With many options and effective methods to provide training for new equipment installations, the question is how to implement a training program that allows for safe and reliable operation without breaking the bank? Ameren’s solution to this challenge combines their resources along with the resources of contractors and vendors involved in the new equipment installation. These combined resources are coordinated by a training consultant who brings the expertise and experience to successfully implement their approach.
Ameren selected General Physics Corporation (GP) to develop a plan and coordinate their training efforts. Working closely with Ameren’s training department, GP coordinates vendor training, develops and delivers equipment training, and generates qualification as well as procedural documents. This relationship allows Ameren to capture the embedded-cost expertise of their equipment vendors through walk-down familiarization training, while also receiving classroom training and documentation development from a company that specializes in industry-best-practices training solutions. Ameren’s involvement in this process ensures that employee buy-in is achieved, and further ensures that all training and document development is consistent with their distinct needs and goals.
Ameren’s philosophy of a blended learning approach to training and workforce qualification is key to the success of this program. This approach combines a number of learning methods, including the use of generic web-based training (WBT) content, site-specific system and equipment training, instructor-led classroom training, and on-the-job training. All training methods are coordinated through the design and development of Integrated Learning Curriculums (ILs) for trainees. The ILs serve as a roadmap to guide trainees through the training and qualification process by outlining the steps required to complete their training on the newly installed equipment and systems. Ameren Training Supervisors can readily monitor each trainee’s progress through GP’s learning management system (LMS) called GPiLearn. The LMS continually tracks and reports on each trainee’s progress, thereby allowing the management team to gauge the training program’s progress and effectiveness.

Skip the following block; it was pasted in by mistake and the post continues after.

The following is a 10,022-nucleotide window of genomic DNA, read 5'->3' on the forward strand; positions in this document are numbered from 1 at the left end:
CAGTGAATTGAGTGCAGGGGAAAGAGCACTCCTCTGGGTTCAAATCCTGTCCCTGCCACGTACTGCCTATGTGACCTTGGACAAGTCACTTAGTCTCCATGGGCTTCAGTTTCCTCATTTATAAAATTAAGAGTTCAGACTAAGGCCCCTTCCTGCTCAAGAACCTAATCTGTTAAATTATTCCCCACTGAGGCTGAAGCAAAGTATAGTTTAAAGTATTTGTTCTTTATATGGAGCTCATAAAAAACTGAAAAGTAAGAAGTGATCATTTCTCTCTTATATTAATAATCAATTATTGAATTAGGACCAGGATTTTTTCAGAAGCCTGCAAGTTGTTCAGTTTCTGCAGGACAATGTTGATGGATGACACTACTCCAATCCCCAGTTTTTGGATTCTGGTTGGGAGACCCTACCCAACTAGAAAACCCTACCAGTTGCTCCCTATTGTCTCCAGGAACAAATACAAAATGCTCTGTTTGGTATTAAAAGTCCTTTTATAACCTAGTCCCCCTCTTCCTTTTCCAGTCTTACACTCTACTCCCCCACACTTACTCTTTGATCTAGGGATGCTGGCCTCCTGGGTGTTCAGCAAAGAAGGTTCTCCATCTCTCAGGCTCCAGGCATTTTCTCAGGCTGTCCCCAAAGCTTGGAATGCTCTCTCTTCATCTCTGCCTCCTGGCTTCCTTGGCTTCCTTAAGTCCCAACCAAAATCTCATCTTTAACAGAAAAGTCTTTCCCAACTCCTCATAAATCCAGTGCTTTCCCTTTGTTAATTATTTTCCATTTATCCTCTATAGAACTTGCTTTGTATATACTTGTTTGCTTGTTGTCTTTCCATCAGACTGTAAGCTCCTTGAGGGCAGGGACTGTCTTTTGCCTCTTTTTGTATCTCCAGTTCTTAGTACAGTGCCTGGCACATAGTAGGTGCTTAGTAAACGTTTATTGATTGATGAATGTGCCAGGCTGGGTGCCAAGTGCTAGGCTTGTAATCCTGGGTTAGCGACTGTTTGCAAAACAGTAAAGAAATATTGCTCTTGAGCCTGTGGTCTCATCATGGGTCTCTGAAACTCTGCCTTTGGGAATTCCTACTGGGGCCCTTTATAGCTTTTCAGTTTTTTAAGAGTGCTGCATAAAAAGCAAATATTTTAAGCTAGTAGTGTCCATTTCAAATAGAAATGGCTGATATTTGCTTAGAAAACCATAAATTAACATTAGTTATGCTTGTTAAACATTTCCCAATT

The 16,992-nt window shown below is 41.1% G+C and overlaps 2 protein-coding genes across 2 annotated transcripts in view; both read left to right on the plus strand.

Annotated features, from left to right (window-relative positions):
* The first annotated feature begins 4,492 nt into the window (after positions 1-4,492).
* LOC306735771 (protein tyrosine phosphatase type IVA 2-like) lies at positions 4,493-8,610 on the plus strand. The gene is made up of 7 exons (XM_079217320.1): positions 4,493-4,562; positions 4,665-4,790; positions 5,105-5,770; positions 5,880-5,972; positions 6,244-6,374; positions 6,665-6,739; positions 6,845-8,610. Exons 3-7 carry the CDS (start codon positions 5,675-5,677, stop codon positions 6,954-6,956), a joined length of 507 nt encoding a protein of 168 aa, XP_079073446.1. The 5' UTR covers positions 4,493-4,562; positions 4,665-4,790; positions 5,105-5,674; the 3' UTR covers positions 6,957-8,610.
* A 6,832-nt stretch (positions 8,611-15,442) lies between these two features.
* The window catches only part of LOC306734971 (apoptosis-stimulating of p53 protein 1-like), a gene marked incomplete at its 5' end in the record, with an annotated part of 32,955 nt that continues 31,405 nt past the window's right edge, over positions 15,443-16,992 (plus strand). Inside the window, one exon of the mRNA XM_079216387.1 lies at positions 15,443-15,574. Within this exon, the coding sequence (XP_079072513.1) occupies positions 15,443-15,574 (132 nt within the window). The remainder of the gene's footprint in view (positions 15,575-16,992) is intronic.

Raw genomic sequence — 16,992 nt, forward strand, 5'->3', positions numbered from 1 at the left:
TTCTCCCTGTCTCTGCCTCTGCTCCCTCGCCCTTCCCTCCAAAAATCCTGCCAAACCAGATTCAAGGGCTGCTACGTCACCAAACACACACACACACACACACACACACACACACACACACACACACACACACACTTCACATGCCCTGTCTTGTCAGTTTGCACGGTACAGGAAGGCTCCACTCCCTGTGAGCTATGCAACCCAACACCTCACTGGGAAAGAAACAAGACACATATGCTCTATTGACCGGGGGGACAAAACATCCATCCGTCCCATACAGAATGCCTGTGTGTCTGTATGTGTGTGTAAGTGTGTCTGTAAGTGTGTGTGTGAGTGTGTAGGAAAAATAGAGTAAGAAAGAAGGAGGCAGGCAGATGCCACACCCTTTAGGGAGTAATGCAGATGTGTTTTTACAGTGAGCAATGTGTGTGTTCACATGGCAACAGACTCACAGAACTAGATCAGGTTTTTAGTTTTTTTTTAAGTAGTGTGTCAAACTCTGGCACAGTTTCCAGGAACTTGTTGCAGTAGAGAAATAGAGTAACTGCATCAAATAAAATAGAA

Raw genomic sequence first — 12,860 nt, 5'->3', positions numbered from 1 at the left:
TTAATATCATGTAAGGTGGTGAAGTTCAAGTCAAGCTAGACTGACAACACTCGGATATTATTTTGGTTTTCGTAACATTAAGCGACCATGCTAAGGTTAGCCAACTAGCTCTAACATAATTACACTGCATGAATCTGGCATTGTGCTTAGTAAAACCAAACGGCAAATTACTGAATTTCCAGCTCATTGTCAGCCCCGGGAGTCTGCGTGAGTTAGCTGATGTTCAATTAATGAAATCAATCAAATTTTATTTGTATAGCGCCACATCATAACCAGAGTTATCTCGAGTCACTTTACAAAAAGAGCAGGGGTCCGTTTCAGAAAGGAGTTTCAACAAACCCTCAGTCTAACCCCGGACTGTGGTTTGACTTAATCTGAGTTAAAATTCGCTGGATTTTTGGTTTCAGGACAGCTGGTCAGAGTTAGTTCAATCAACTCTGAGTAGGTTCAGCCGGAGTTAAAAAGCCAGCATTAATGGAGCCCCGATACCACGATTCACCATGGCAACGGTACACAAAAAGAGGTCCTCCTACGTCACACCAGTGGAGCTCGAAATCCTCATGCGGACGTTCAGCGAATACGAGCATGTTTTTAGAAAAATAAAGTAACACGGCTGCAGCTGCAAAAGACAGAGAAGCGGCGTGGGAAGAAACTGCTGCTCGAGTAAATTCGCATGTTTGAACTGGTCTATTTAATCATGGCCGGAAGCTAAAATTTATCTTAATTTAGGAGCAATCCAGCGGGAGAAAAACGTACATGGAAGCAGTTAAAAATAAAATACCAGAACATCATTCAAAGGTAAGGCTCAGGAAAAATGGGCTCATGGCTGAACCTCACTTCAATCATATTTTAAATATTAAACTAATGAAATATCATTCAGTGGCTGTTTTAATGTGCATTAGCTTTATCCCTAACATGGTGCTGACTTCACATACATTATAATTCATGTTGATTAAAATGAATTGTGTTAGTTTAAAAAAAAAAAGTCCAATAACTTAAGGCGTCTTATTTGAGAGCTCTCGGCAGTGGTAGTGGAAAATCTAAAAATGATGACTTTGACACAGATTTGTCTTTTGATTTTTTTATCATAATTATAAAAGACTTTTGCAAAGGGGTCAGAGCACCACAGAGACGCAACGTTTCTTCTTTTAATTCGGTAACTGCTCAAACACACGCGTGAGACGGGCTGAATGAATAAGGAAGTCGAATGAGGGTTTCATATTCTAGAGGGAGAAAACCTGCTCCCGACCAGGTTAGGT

Ameren follows a Systematic-Approach-to-Training (SAT) process which ensures that training is provided for each task required in an individual’s job. This time-proven approach also ensures management that each trainee is armed with the knowledge and skills required to perform his or her job safely, efficiently, and reliably prior to startup. This results in consistent operating practices, increased availability, reduced maintenance costs, reduced emissions, and increased overall worker safety. In addition, it also provides the basis for a solid training and qualification program that will serve future Ameren employees long after the initial installation and commissioning activities are complete.
The power generation industry continues to evolve; as it does, a greater emphasis is being placed on the environment. This evolution is spawning cutting edge technology that demands a rigorous approach to training and qualification of the power plant’s workforce. The implementation of an SAT using a blended learning process provides assurance that the workforce will be ready and able to meet the challenges associated with operating a more sophisticated and technologically advanced power plant.